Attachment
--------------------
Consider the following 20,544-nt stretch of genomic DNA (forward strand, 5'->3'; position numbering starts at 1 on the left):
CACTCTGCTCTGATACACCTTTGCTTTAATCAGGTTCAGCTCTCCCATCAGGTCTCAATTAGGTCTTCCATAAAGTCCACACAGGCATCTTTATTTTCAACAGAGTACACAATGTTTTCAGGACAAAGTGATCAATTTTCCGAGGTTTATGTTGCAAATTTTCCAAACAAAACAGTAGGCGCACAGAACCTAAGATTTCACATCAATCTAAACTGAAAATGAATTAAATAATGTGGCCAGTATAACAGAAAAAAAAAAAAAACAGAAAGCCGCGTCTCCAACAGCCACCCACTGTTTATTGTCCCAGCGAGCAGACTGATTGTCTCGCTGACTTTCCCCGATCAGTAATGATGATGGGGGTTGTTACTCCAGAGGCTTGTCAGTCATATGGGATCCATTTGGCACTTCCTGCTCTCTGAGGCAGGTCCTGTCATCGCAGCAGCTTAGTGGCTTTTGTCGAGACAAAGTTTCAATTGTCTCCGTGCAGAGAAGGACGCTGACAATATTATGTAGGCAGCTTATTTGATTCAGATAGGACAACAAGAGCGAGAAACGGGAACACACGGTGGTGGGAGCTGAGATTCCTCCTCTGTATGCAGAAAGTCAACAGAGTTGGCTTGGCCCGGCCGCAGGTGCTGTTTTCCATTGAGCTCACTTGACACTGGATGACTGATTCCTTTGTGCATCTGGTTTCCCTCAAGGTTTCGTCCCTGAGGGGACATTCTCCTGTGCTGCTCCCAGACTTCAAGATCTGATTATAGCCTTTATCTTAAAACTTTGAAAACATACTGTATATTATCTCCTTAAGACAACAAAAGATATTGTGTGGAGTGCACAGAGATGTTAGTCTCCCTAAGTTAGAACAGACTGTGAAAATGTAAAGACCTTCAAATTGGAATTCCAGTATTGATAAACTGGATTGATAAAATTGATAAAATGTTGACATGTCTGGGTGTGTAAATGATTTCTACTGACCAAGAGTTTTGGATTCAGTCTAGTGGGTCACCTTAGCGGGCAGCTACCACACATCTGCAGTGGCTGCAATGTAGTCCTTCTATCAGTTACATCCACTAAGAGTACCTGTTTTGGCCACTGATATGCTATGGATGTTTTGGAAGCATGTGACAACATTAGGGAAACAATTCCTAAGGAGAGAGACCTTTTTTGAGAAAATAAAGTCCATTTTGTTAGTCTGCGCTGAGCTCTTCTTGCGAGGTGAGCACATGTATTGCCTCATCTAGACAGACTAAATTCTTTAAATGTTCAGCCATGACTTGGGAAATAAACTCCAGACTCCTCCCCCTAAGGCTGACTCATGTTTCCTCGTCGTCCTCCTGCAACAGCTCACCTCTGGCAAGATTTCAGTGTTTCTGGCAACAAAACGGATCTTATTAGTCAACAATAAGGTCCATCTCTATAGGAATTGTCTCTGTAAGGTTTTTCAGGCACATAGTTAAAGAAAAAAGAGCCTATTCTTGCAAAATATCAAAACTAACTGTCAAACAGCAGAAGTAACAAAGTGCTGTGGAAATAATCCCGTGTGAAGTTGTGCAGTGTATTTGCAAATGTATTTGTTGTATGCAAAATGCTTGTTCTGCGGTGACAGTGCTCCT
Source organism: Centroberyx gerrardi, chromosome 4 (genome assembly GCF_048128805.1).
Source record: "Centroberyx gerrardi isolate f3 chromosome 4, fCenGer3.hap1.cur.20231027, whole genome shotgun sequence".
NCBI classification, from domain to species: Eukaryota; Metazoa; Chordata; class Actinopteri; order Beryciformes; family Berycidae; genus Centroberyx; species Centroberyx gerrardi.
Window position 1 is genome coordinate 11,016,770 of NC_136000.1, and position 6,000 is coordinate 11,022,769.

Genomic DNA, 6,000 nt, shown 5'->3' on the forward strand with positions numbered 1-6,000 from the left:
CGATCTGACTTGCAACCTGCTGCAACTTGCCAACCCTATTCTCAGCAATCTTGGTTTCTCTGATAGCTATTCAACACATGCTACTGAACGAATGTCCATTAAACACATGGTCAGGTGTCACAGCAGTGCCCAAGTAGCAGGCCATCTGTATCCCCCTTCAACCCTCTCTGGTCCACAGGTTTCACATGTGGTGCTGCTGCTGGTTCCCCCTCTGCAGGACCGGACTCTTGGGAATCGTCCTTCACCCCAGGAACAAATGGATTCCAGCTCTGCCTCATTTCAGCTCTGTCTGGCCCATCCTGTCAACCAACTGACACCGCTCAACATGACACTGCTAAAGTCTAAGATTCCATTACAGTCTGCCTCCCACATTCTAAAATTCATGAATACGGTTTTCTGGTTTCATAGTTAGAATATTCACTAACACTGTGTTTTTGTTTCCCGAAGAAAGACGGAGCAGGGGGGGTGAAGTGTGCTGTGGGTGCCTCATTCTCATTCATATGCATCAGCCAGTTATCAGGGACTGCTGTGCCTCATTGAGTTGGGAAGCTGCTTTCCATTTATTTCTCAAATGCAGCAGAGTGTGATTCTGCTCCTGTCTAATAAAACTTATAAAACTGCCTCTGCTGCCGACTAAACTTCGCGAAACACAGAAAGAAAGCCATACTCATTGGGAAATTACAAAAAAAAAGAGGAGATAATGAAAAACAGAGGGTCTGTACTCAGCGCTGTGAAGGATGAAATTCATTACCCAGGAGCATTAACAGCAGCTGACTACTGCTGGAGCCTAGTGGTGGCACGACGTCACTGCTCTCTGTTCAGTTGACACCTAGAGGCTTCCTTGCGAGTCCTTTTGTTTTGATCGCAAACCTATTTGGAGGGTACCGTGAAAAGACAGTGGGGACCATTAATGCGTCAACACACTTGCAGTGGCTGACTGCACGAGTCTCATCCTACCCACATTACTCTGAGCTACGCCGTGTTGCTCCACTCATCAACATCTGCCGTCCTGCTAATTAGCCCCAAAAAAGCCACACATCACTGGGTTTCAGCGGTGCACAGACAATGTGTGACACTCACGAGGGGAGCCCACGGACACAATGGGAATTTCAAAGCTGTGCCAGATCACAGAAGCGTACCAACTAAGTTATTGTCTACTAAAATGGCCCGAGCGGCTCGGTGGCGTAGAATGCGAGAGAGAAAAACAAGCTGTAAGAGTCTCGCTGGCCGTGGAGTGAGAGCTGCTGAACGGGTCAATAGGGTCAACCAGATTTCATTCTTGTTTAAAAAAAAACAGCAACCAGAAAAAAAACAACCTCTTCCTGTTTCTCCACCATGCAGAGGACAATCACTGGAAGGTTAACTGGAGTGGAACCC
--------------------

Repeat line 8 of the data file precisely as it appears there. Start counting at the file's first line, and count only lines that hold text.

CGATCTGACTTGCAACCTGCTGCAACTTGCCAACCCTATTCTCAGCAATCTTGGTTTCTCTGATAGCTATTCAACACATGCTACTGAACGAATGTCCATTAAACACATGGTCAGGTGTCACAGCAGTGCCCAAGTAGCAGGCCATCTGTATCCCCCTTCAACCCTCTCTGGTCCACAGGTTTCACATGTGGTGCTGCTGCTGGTTCCCCCTCTGCAGGACCGGACTCTTGGGAATCGTCCTTCACCCCAGGAACAAATGGATTCCAGCTCTGCCTCATTTCAGCTCTGTCTGGCCCATCCTGTCAACCAACTGACACCGCTCAACATGACACTGCTAAAGTCTAAGATTCCATTACAGTCTGCCTCCCACATTCTAAAATTCATGAATACGGTTTTCTGGTTTCATAGTTAGAATATTCACTAACACTGTGTTTTTGTTTCCCGAAGAAAGACGGAGCAGGGGGGGTGAAGTGTGCTGTGGGTGCCTCATTCTCATTCATATGCATCAGCCAGTTATCAGGGACTGCTGTGCCTCATTGAGTTGGGAAGCTGCTTTCCATTTATTTCTCAAATGCAGCAGAGTGTGATTCTGCTCCTGTCTAATAAAACTTATAAAACTGCCTCTGCTGCCGACTAAACTTCGCGAAACACAGAAAGAAAGCCATACTCATTGGGAAATTACAAAAAAAAAGAGGAGATAATGAAAAACAGAGGGTCTGTACTCAGCGCTGTGAAGGATGAAATTCATTACCCAGGAGCATTAACAGCAGCTGACTACTGCTGGAGCCTAGTGGTGGCACGACGTCACTGCTCTCTGTTCAGTTGACACCTAGAGGCTTCCTTGCGAGTCCTTTTGTTTTGATCGCAAACCTATTTGGAGGGTACCGTGAAAAGACAGTGGGGACCATTAATGCGTCAACACACTTGCAGTGGCTGACTGCACGAGTCTCATCCTACCCACATTACTCTGAGCTACGCCGTGTTGCTCCACTCATCAACATCTGCCGTCCTGCTAATTAGCCCCAAAAAAGCCACACATCACTGGGTTTCAGCGGTGCACAGACAATGTGTGACACTCACGAGGGGAGCCCACGGACACAATGGGAATTTCAAAGCTGTGCCAGATCACAGAAGCGTACCAACTAAGTTATTGTCTACTAAAATGGCCCGAGCGGCTCGGTGGCGTAGAATGCGAGAGAGAAAAACAAGCTGTAAGAGTCTCGCTGGCCGTGGAGTGAGAGCTGCTGAACGGGTCAATAGGGTCAACCAGATTTCATTCTTGTTTAAAAAAAAACAGCAACCAGAAAAAAAACAACCTCTTCCTGTTTCTCCACCATGCAGAGGACAATCACTGGAAGGTTAACTGGAGTGGAACCC